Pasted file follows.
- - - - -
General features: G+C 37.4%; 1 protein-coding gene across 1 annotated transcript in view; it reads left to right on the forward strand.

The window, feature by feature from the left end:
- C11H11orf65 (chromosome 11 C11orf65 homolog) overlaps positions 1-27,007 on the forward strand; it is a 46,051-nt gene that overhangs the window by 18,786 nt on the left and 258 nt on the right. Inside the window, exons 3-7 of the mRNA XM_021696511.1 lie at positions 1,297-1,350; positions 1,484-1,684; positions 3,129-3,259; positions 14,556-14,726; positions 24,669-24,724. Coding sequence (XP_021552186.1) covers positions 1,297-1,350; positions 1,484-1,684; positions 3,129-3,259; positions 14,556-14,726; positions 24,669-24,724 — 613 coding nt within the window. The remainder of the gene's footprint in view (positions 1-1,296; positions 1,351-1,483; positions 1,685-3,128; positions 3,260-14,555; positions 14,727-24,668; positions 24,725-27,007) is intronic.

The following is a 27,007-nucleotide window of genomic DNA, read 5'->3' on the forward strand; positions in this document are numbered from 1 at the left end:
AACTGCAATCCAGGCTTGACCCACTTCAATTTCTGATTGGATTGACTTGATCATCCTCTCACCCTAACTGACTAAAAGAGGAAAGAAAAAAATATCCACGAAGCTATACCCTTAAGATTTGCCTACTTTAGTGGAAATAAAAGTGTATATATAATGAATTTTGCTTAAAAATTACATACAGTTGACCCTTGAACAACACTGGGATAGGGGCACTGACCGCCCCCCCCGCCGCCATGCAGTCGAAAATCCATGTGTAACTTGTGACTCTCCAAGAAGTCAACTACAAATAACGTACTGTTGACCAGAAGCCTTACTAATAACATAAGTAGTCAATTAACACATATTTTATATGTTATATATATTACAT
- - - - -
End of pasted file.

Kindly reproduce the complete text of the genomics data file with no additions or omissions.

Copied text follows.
General features: G+C 37.4%; 1 protein-coding gene across 1 annotated transcript in view; it reads left to right on the forward strand.

The window, feature by feature from the left end:
- C11H11orf65 (chromosome 11 C11orf65 homolog) overlaps positions 1-27,007 on the forward strand; it is a 46,051-nt gene that overhangs the window by 18,786 nt on the left and 258 nt on the right. Inside the window, exons 3-7 of the mRNA XM_021696511.1 lie at positions 1,297-1,350; positions 1,484-1,684; positions 3,129-3,259; positions 14,556-14,726; positions 24,669-24,724. Coding sequence (XP_021552186.1) covers positions 1,297-1,350; positions 1,484-1,684; positions 3,129-3,259; positions 14,556-14,726; positions 24,669-24,724 — 613 coding nt within the window. The remainder of the gene's footprint in view (positions 1-1,296; positions 1,351-1,483; positions 1,685-3,128; positions 3,260-14,555; positions 14,727-24,668; positions 24,725-27,007) is intronic.

The following is a 27,007-nucleotide window of genomic DNA, read 5'->3' on the forward strand; positions in this document are numbered from 1 at the left end:
AACTGCAATCCAGGCTTGACCCACTTCAATTTCTGATTGGATTGACTTGATCATCCTCTCACCCTAACTGACTAAAAGAGGAAAGAAAAAAATATCCACGAAGCTATACCCTTAAGATTTGCCTACTTTAGTGGAAATAAAAGTGTATATATAATGAATTTTGCTTAAAAATTACATACAGTTGACCCTTGAACAACACTGGGATAGGGGCACTGACCGCCCCCCCCGCCGCCATGCAGTCGAAAATCCATGTGTAACTTGTGACTCTCCAAGAAGTCAACTACAAATAACGTACTGTTGACCAGAAGCCTTACTAATAACATAAGTAGTCAATTAACACATATTTTATATGTTATATATATTACAT